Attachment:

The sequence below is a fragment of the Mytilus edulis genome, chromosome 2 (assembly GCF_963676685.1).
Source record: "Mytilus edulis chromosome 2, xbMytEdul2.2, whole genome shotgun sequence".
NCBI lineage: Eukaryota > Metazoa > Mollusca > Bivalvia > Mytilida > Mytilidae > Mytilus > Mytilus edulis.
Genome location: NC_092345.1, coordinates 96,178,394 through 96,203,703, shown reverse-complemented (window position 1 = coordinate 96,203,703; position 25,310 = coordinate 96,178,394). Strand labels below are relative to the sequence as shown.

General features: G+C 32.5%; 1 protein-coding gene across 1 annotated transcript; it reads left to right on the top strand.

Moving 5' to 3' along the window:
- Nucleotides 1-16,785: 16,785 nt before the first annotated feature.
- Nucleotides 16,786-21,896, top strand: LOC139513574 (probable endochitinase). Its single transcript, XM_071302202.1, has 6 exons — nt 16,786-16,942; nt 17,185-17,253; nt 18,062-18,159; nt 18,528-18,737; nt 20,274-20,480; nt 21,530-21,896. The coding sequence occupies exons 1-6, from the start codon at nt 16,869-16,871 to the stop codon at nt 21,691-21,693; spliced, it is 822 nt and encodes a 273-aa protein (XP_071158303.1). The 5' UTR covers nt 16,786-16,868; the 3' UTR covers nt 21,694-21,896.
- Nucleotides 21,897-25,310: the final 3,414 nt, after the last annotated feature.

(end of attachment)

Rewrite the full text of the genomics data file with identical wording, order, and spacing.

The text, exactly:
The sequence below is a fragment of the Mytilus edulis genome, chromosome 2 (assembly GCF_963676685.1).
Source record: "Mytilus edulis chromosome 2, xbMytEdul2.2, whole genome shotgun sequence".
NCBI lineage: Eukaryota > Metazoa > Mollusca > Bivalvia > Mytilida > Mytilidae > Mytilus > Mytilus edulis.
Genome location: NC_092345.1, coordinates 96,178,394 through 96,203,703, shown reverse-complemented (window position 1 = coordinate 96,203,703; position 25,310 = coordinate 96,178,394). Strand labels below are relative to the sequence as shown.

General features: G+C 32.5%; 1 protein-coding gene across 1 annotated transcript; it reads left to right on the top strand.

Moving 5' to 3' along the window:
- Nucleotides 1-16,785: 16,785 nt before the first annotated feature.
- Nucleotides 16,786-21,896, top strand: LOC139513574 (probable endochitinase). Its single transcript, XM_071302202.1, has 6 exons — nt 16,786-16,942; nt 17,185-17,253; nt 18,062-18,159; nt 18,528-18,737; nt 20,274-20,480; nt 21,530-21,896. The coding sequence occupies exons 1-6, from the start codon at nt 16,869-16,871 to the stop codon at nt 21,691-21,693; spliced, it is 822 nt and encodes a 273-aa protein (XP_071158303.1). The 5' UTR covers nt 16,786-16,868; the 3' UTR covers nt 21,694-21,896.
- Nucleotides 21,897-25,310: the final 3,414 nt, after the last annotated feature.